Aquaculture, the farming of aquatic organisms such as fish, crustaceans, mollusks and aquatic plants, involves cultivating marine and freshwater populations under controlled conditions. Operating in marine, brackish, and freshwater environments, aquaculture provides food for people and, on a smaller scale, supplies fish for stocking lakes, bait for fishing, and live specimens for home aquariums.
Ensuring water quality characteristics are within desired levels is an important part of aquaculture operations. Monitoring chlorophyll levels can assist in determining feeding and growth cycles. Monitoring CO₂ levels is important to ensure proper growth and development of finfish as well as precipitation of calcium carbonate for creation of shellfish shells. Other key water quality parameters such as blue/green algae and CDOM/FDOM as well as the possible introduction of detrimental substances such as oils or sewerage should also be monitored.
In addition to water quality parameters, histamine levels in fish are important to monitor. As certain bacteria break down the muscle tissue of fish, they produce high levels of histamines which can cause symptoms similar to an allergic reaction. Rapid, prolonged chilling of the fish is required to prevent the formation of histamines. Fluorometry is a low-cost, simple method of histamine detection with sensitivity levels as low as 5ppb.
Ballast Water Indicative Compliance
The inadvertent introduction of invasive aquatic species to coastal waters when discharging ballast water has been known to cause both ecological and economic damage. Accordingly, regulations are established specifying low levels of living/viable organisms and how to detect them before releasing ballast water.
Treatment systems are being employed and the challenge of how to show compliance is under examination. One of the methods for determining compliance that is receiving a lot of attention is active fluorescence which looks at the viability of the organisms in the ballast water. Coupling this with fluorescence measurements, giving an indication of quantity of cells in the ballast water, enables rapid assessments of risk of non-compliance with the standards. Portable, easy-to-use, not requiring reagents, and giving results in less than 1 minute make the Ballast-Check 2 a very attractive solution for indicative ballast water monitoring.
What's in the box?
Setting Ship and Tank Values
Measuring a sample - HIGH risk reading
Using the Calibration Check Standard
Measuring a sample - LOW risk reading
Protecting the oceans from invasive aquatic species
DNA quantitation is an essential step for several life science research protocols. RNA transcription and transfection, sequencing, cDNA synthesis and cloning are all examples of common DNA techniques which benefit from a defined template concentration. An inaccurate estimation of the amount of DNA template may cause these techniques to fail. DNA concentration is often measured by UV absorbance at 260 nm (1A260 = 50 µg/mL) in a 1 cm path length cuvette. However, greater accuracy can be achieved for quantitating DNA using fluorescent dyes such as Hoechst 33258, a bisbenzimide DNA intercalator that excites in the near UV (350 nm) and emits in the blue region (450 nm). Hoechst 33258 binds to the AT-rich regions of double stranded DNA and exhibits enhanced fluorescence under high ionic strength conditions. Fluorescence from Hoechst 33258 is proportional to the concentration of DNA in the sample.
Cooling Tower and Boiler System Monitoring and Control
Fluorometers are commonly used in chemical dosing control systems of cooling towers and boilers. Fluorescent dyes are added to the chemicals and their levels provide an indication as to whether the chemical dosing is in the desired range. Fluorometers can also be used for tracking product quality through a distribution system to ensure dilution does not occur. Using fluorometers to monitor and control industrial processes is an easy way to improve quality and service, increase efficiency, and reduce operating costs.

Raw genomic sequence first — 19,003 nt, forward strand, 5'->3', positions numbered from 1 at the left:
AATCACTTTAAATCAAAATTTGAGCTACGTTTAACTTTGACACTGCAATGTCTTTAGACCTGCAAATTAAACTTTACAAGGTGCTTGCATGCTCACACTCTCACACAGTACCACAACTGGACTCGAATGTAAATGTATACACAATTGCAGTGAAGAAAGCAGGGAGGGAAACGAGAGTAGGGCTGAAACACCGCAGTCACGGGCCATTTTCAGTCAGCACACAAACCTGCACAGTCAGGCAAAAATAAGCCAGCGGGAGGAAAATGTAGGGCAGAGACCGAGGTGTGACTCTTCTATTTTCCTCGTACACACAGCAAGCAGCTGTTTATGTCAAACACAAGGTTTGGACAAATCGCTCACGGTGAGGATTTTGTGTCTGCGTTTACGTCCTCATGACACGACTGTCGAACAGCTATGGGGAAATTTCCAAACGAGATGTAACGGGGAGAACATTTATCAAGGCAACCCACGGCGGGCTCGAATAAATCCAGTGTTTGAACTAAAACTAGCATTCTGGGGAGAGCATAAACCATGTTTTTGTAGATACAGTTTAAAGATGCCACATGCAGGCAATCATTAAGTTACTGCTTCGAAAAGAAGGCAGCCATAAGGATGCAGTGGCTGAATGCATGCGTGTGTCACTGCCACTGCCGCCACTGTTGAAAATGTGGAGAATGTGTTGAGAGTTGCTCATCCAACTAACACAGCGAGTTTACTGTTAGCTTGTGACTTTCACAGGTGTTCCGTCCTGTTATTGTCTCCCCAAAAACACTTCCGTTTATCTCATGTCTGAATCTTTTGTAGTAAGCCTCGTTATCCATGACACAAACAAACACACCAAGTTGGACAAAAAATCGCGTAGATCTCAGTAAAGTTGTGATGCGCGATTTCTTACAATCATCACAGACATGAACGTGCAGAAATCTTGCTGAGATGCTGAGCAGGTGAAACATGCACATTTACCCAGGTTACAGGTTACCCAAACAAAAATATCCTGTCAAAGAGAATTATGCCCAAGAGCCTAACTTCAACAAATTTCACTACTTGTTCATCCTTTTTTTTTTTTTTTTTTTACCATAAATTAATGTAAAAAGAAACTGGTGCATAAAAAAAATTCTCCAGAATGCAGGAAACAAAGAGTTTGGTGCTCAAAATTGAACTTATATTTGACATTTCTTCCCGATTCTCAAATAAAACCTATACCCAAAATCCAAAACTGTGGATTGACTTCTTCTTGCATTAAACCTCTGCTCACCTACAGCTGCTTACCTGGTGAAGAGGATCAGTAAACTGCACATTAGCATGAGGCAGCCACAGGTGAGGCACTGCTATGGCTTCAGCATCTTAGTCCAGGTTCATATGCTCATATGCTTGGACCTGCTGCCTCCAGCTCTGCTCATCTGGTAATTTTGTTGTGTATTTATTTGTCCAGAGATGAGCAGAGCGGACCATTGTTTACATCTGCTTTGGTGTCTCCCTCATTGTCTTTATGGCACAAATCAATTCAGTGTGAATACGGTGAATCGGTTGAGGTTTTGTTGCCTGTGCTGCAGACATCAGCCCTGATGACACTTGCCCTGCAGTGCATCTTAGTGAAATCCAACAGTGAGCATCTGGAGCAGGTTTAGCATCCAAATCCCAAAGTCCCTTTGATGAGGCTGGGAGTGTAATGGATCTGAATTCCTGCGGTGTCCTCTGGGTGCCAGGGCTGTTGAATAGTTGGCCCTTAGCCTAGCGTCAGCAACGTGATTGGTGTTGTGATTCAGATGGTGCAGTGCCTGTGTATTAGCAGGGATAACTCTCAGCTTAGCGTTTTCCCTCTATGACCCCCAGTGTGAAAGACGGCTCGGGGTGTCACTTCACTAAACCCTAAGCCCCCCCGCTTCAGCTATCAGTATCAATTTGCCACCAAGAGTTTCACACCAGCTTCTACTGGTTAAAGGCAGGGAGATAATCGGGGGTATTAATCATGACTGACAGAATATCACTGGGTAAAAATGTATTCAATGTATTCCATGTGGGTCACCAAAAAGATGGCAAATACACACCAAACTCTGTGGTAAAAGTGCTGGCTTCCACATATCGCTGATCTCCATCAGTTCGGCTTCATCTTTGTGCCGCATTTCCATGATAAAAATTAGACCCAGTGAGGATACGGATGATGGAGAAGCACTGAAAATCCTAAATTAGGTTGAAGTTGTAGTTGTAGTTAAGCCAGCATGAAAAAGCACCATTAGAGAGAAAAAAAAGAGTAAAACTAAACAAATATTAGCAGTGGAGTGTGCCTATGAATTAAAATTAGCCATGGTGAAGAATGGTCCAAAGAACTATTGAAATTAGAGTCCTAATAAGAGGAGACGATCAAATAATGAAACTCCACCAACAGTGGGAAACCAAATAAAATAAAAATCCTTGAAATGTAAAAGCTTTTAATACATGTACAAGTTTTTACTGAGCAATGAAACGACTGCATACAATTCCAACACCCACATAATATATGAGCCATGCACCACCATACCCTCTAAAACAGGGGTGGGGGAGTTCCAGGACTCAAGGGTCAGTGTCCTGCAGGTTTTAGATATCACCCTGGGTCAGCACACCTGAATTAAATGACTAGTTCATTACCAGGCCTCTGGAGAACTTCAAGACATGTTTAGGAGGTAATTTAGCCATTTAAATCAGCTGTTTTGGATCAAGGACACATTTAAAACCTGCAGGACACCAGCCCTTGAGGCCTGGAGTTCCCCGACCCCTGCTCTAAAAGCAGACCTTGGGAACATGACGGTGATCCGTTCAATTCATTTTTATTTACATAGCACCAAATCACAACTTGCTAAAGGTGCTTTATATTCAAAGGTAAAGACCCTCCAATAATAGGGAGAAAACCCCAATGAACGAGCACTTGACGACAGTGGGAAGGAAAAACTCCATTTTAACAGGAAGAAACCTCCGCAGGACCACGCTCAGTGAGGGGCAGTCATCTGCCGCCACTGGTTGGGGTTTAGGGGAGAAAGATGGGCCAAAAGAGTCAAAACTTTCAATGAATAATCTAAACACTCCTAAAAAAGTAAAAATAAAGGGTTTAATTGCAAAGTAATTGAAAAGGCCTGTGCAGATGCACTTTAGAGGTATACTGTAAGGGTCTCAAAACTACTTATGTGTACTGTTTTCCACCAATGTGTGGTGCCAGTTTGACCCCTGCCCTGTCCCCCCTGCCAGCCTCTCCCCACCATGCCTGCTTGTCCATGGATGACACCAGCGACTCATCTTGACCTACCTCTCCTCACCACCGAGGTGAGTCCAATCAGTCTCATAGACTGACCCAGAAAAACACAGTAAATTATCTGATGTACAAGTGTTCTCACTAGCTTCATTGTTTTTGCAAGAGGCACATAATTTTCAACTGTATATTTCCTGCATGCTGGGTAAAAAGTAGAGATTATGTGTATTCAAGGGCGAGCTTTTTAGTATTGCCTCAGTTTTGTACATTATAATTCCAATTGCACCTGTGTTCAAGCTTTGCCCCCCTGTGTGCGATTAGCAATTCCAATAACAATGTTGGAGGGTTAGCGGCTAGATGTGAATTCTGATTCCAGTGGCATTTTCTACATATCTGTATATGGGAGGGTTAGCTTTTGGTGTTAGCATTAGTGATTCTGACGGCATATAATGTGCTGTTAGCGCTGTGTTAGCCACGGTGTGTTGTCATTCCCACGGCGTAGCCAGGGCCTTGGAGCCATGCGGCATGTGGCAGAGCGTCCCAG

CTD is an acronym for Conductivity, Temperature, and Depth. CTDs are commonly used by oceanographers and researchers for determining essential physical properties of water. CTDs provide data collected in a uniform sampling technique that gives scientists precise and comprehensive charting of the distribution and variation of water temperature, salinity, density and other parameters to help them understand how oceans, rivers and lakes affect life.
Fluorometers are commonly integrated with CTDs to expand the scope of properties being monitored. Stable, continuous data streaming and a depth range down to 6000 meters make fluorometers an invaluable addition to any CTD system.
Aquatic ecosystems are some of the most productive in the world, but they are also among the most fragile. While dredging is necessary to create and maintain navigation channels to ports, harbors, and marinas, the several million cubic yards of sediment that are dredged each year can cause increased turbidity and re-suspension of contaminated sediment that significantly impacts these sensitive ecosystems.
Sample collection and analysis for monitoring water quality during dredge operations are time consuming, tedious tasks. Considering quick feedback regarding re-suspension is crucial, real-time measurements from on-site in situ fluorometers allow operators to manage dredge activities and react quickly if sediment levels exceed environmental limits. This is particularly true in cases when the dredged sediment contains contaminants that pose an added risk to wildlife and people. In situ fluorometers can also be a useful indicator of site conditions long after a dredging operation completes.
Many water treatment plants monitor their source water prior to arrival for treatment and purification. Careful monitoring can prevent potential issues with taste and odor and well as provide an indication of filter run times. Water quality tests for watershed tributaries and reservoirs include: chlorophyll, cyanobacteria, temperature, pH, dissolved oxygen, bacteria, ammonia, nitrate & nitrite, phosphate, turbidity & pesticides as well as emerging contaminants. Continuous monitoring systems with early warning alerts can help identify potential issues before the water supply is disrupted and record detailed information to track historical trends of water composition.
Environmental monitoring encompasses a vast range of objectives and sampling strategies. Some examples are:
Characterize waters and identify changes or trends in water quality over time.
Identify existing or emerging water quality problems.
Gather information to design pollution prevention or remediation programs.
Determine whether goals, such as compliance with pollution regulations or implementation of effective pollution control actions, are being met.
Respond to emergencies such as spills and floods.
Some types of monitoring activities meet several of these purposes at once while others are specifically designed for one reason.